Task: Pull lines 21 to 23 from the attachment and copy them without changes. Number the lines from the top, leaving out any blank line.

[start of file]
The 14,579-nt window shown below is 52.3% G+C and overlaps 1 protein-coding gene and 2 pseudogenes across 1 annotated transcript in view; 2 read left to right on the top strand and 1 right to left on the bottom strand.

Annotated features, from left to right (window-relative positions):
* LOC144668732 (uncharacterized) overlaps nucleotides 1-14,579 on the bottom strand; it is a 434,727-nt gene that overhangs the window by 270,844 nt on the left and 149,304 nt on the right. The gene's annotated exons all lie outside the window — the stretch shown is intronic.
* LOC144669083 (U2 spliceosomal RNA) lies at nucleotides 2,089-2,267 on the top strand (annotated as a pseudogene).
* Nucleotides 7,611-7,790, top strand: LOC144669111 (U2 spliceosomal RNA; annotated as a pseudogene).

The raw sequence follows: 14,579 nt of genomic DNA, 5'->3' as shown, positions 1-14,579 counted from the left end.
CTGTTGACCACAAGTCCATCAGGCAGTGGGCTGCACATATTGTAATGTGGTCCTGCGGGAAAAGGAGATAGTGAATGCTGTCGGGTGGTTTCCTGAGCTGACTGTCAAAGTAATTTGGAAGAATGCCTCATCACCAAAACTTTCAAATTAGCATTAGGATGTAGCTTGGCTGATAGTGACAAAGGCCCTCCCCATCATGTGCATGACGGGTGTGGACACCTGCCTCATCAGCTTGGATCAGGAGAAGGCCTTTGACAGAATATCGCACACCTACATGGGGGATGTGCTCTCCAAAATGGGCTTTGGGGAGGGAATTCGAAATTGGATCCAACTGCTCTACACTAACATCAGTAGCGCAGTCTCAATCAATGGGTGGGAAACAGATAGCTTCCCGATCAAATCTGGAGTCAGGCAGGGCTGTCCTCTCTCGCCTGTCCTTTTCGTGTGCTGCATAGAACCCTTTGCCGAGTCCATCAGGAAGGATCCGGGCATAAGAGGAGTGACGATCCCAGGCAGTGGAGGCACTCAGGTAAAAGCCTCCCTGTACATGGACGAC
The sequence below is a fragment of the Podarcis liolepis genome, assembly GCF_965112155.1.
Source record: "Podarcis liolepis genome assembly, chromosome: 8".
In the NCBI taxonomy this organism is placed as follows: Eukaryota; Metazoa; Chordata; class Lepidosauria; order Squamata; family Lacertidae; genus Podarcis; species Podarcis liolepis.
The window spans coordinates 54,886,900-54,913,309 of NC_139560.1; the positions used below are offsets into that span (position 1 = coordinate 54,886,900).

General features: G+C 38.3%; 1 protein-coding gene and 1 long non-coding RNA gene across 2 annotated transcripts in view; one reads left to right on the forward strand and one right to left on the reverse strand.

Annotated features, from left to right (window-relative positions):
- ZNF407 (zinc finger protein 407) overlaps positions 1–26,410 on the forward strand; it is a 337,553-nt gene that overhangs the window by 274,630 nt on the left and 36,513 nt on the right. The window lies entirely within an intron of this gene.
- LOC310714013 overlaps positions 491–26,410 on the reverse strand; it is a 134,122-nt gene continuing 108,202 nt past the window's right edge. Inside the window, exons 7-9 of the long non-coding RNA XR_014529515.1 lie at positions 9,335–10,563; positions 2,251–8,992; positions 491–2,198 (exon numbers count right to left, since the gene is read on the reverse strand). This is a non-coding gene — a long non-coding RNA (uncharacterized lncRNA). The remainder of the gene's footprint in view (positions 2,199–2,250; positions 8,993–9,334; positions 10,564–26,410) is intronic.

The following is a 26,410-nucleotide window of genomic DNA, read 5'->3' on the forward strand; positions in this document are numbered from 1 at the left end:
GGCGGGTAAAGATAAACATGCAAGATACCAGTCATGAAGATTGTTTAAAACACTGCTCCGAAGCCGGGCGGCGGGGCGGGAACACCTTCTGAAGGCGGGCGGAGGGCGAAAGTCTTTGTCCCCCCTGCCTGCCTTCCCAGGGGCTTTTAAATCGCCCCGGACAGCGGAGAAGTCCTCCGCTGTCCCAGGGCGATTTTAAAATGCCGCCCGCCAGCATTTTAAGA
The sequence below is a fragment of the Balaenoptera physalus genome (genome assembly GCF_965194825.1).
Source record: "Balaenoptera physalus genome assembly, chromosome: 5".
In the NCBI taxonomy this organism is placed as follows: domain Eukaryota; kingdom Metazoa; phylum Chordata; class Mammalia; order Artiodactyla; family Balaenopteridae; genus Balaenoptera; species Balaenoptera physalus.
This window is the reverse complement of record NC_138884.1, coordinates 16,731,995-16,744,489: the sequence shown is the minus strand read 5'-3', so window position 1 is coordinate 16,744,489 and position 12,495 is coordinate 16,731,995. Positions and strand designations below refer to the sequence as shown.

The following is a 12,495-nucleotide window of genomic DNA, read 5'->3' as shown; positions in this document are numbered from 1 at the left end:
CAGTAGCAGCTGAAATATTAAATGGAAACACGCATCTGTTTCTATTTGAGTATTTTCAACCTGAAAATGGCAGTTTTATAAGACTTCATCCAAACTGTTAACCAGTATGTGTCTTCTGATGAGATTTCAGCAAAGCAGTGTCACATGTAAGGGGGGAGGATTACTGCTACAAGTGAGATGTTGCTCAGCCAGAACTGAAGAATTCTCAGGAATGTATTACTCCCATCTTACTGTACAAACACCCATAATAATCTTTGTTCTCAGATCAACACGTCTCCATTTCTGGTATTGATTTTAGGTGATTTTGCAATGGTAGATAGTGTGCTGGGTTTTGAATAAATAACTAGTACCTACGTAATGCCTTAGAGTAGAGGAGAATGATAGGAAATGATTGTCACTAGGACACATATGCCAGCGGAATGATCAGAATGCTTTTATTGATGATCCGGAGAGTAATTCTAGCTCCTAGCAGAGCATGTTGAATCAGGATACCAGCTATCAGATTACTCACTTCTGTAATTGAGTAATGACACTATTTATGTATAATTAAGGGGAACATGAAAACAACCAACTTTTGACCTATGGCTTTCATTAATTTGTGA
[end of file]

This window is the reverse complement of record NC_138884.1, coordinates 16,731,995-16,744,489: the sequence shown is the minus strand read 5'-3', so window position 1 is coordinate 16,744,489 and position 12,495 is coordinate 16,731,995. Positions and strand designations below refer to the sequence as shown.

The following is a 12,495-nucleotide window of genomic DNA, read 5'->3' as shown; positions in this document are numbered from 1 at the left end:
CAGTAGCAGCTGAAATATTAAATGGAAACACGCATCTGTTTCTATTTGAGTATTTTCAACCTGAAAATGGCAGTTTTATAAGACTTCATCCAAACTGTTAACCAGTATGTGTCTTCTGATGAGATTTCAGCAAAGCAGTGTCACATGTAAGGGGGGAGGATTACTGCTACAAGTGAGATGTTGCTCAGCCAGAACTGAAGAATTCTCAGGAATGTATTACTCCCATCTTACTGTACAAACACCCATAATAATCTTTGTTCTCAGATCAACACGTCTCCATTTCTGGTATTGATTTTAGGTGATTTTGCAATGGTAGATAGTGTGCTGGGTTTTGAATAAATAACTAGTACCTACGTAATGCCTTAGAGTAGAGGAGAATGATAGGAAATGATTGTCACTAGGACACATATGCCAGCGGAATGATCAGAATGCTTTTATTGATGATCCGGAGAGTAATTCTAGCTCCTAGCAGAGCATGTTGAATCAGGATACCAGCTATCAGATTACTCACTTCTGTAATTGAGTAATGACACTATTTATGTATAATTAAGGGGAACATGAAAACAACCAACTTTTGACCTATGGCTTTCATTAATTTGTGA